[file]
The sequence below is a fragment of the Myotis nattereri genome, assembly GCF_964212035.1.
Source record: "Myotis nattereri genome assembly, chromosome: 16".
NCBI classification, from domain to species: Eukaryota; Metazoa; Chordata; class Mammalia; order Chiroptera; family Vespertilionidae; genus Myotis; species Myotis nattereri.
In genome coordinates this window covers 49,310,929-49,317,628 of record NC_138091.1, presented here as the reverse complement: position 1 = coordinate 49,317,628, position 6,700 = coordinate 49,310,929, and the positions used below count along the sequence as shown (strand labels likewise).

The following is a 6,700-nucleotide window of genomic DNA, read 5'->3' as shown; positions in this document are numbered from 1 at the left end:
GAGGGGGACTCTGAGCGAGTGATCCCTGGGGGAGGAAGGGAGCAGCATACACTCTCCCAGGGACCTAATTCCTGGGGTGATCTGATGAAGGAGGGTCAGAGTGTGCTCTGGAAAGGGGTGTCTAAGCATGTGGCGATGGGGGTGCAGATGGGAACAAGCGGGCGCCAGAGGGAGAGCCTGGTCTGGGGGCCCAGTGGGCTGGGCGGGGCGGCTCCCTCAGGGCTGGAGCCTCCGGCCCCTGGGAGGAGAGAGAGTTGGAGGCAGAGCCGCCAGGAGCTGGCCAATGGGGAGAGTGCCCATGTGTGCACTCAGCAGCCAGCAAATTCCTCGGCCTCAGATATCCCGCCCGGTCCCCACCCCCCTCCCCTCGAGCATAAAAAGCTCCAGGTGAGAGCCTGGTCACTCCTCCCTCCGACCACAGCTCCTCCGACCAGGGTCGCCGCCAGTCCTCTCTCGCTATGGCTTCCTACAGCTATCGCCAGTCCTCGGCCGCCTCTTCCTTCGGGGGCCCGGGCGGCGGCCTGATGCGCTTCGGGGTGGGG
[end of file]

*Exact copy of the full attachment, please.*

The sequence below is a fragment of the Myotis nattereri genome, assembly GCF_964212035.1.
Source record: "Myotis nattereri genome assembly, chromosome: 16".
NCBI classification, from domain to species: Eukaryota; Metazoa; Chordata; class Mammalia; order Chiroptera; family Vespertilionidae; genus Myotis; species Myotis nattereri.
In genome coordinates this window covers 49,310,929-49,317,628 of record NC_138091.1, presented here as the reverse complement: position 1 = coordinate 49,317,628, position 6,700 = coordinate 49,310,929, and the positions used below count along the sequence as shown (strand labels likewise).

The following is a 6,700-nucleotide window of genomic DNA, read 5'->3' as shown; positions in this document are numbered from 1 at the left end:
GAGGGGGACTCTGAGCGAGTGATCCCTGGGGGAGGAAGGGAGCAGCATACACTCTCCCAGGGACCTAATTCCTGGGGTGATCTGATGAAGGAGGGTCAGAGTGTGCTCTGGAAAGGGGTGTCTAAGCATGTGGCGATGGGGGTGCAGATGGGAACAAGCGGGCGCCAGAGGGAGAGCCTGGTCTGGGGGCCCAGTGGGCTGGGCGGGGCGGCTCCCTCAGGGCTGGAGCCTCCGGCCCCTGGGAGGAGAGAGAGTTGGAGGCAGAGCCGCCAGGAGCTGGCCAATGGGGAGAGTGCCCATGTGTGCACTCAGCAGCCAGCAAATTCCTCGGCCTCAGATATCCCGCCCGGTCCCCACCCCCCTCCCCTCGAGCATAAAAAGCTCCAGGTGAGAGCCTGGTCACTCCTCCCTCCGACCACAGCTCCTCCGACCAGGGTCGCCGCCAGTCCTCTCTCGCTATGGCTTCCTACAGCTATCGCCAGTCCTCGGCCGCCTCTTCCTTCGGGGGCCCGGGCGGCGGCCTGATGCGCTTCGGGGTGGGG